Wireshark Network Analysis (WNA) is a very practical, thorough, comprehensive introduction to Wireshark, written in an engaging style and produced in a professional manner. WNA provides a variety of methods for teaching network analysis with Wireshark, including description, screen shots, user-supplied case studies, review questions (with answers), "practice what you've learned" sections, and dozens of network traces (available online). Readers who approach the book as more of a class in printed (text) and electronic (trace file) forms will likely understand the higher-than-normal price tag. Anyone trying to learn how to use Wireshark, including basic protocol analysis, will greatly benefit by reading WNA.
WNA will not bore you. Author Laura Chappell offers one of the more lively writing styles you're likely to find in technical books, reminiscent of Michael W. Lucas. The book is expertly organized, starting with multiple chapters explaining Wireshark, followed by sections on common protocols and concluding with other uses and applications. WNA provides plenty of coverage on configuration, customization, and profiles which I have not seen addressed elsewhere.
I've been using Wireshark (previously Ethereal) for at least 10 years, and I still found a few cool tips by reading WNA. These included right click -> Apply As Column, right click -> Filter Field Reference, right click -> Colorize Conversation, Display Filter auto-completion, Display Filter Macros, Mark Packet with ctrl-M, and Ignore Packet with ctrl-X. I also learned that applying a display filter to Tshark (via -R) does NOT change the packets saved to disk -- only those counted or displayed on screen. I liked the chapters on WLAN and VoIP analysis, 26 and 27 respectively.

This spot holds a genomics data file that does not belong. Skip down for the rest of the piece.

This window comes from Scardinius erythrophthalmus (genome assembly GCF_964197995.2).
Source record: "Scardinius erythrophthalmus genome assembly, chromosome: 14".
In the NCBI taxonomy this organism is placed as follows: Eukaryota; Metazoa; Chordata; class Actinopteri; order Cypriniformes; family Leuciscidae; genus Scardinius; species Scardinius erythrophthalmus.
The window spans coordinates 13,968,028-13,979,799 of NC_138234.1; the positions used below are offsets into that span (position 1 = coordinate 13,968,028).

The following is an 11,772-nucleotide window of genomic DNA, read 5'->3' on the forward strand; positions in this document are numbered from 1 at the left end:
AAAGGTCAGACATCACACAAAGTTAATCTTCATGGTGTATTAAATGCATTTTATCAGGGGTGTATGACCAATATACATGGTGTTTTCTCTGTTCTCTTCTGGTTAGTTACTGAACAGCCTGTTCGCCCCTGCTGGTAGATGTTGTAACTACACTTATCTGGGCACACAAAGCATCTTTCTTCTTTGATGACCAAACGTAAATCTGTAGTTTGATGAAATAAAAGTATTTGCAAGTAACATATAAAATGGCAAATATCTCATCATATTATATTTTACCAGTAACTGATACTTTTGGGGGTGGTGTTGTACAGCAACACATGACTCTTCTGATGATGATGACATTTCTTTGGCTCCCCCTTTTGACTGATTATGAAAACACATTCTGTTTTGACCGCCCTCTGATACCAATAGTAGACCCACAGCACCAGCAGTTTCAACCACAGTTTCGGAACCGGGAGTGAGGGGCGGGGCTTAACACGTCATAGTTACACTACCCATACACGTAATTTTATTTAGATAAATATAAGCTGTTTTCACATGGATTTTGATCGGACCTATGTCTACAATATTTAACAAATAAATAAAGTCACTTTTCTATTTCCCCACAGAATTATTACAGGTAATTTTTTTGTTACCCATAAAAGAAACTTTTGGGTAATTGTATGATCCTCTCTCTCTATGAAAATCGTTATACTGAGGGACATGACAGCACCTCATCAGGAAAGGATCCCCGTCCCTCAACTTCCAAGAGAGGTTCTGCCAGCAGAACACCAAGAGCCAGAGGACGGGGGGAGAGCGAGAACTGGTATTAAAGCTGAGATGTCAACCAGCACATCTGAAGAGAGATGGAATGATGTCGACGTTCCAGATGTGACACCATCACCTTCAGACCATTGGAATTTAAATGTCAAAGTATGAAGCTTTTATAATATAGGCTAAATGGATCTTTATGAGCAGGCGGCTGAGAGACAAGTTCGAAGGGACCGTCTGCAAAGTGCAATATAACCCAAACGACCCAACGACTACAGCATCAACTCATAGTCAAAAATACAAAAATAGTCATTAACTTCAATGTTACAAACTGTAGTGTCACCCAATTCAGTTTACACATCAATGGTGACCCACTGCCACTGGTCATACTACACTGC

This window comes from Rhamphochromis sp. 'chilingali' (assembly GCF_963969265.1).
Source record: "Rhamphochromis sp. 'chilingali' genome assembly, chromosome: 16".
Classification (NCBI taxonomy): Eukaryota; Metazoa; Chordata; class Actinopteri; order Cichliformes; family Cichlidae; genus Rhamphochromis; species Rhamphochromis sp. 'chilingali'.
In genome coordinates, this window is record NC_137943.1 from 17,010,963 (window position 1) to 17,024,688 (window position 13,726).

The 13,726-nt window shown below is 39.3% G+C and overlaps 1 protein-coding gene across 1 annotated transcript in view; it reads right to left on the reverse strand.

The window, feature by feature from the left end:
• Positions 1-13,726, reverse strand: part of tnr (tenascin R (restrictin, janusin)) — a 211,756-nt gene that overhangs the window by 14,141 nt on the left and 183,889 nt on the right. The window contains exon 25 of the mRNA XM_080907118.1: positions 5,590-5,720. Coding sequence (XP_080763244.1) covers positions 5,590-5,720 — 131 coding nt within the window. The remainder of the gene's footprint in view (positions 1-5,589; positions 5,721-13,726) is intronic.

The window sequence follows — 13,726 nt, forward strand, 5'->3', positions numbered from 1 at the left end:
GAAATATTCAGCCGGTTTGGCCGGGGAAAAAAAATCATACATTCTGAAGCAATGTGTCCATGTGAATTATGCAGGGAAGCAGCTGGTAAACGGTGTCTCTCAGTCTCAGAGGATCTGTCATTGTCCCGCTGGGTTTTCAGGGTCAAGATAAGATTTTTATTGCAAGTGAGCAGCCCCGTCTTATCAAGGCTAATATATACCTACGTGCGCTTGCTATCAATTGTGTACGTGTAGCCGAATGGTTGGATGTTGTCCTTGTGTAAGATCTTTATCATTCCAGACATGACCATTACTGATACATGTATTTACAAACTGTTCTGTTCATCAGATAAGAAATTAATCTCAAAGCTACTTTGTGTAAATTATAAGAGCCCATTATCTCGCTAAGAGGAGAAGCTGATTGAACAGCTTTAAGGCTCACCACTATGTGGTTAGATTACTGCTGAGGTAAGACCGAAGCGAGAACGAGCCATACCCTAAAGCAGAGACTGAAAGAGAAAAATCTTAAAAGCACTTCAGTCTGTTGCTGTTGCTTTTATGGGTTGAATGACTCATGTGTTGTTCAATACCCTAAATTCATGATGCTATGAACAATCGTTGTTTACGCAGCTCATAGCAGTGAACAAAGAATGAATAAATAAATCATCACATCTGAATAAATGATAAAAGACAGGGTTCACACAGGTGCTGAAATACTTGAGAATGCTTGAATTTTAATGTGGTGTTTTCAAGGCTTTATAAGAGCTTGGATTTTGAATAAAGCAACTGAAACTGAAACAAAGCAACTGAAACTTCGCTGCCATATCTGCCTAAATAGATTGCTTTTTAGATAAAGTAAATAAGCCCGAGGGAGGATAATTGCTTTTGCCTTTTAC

I only have a few caveats for WNA. First, the book doesn't talk about how to extend Wireshark. It doesn't explain how protocol dissectors work, or how to use the Lua programming language with Wireshark. The chapter on network forensics (ch 30) doesn't saw much about the subject. I would have liked examples of using Rawshark in chapter 33.
I also appreciate that WNA offers an online errata so readers can identify any typos. For example, I expect to see an issue I found with Figure 200 on p 378 to appear soon; basically some of the TCP sequence numbers need to be adjusted. Also on p 452, "Referrer" should be the misspelled but accurate Referer.
I have recommended all my junior analysts read WNA. They will learn a ton about Wireshark, and will also be able to follow Laura's explanations of many common network protocols. We may even pursue the certification tied to the book. Great work Laura!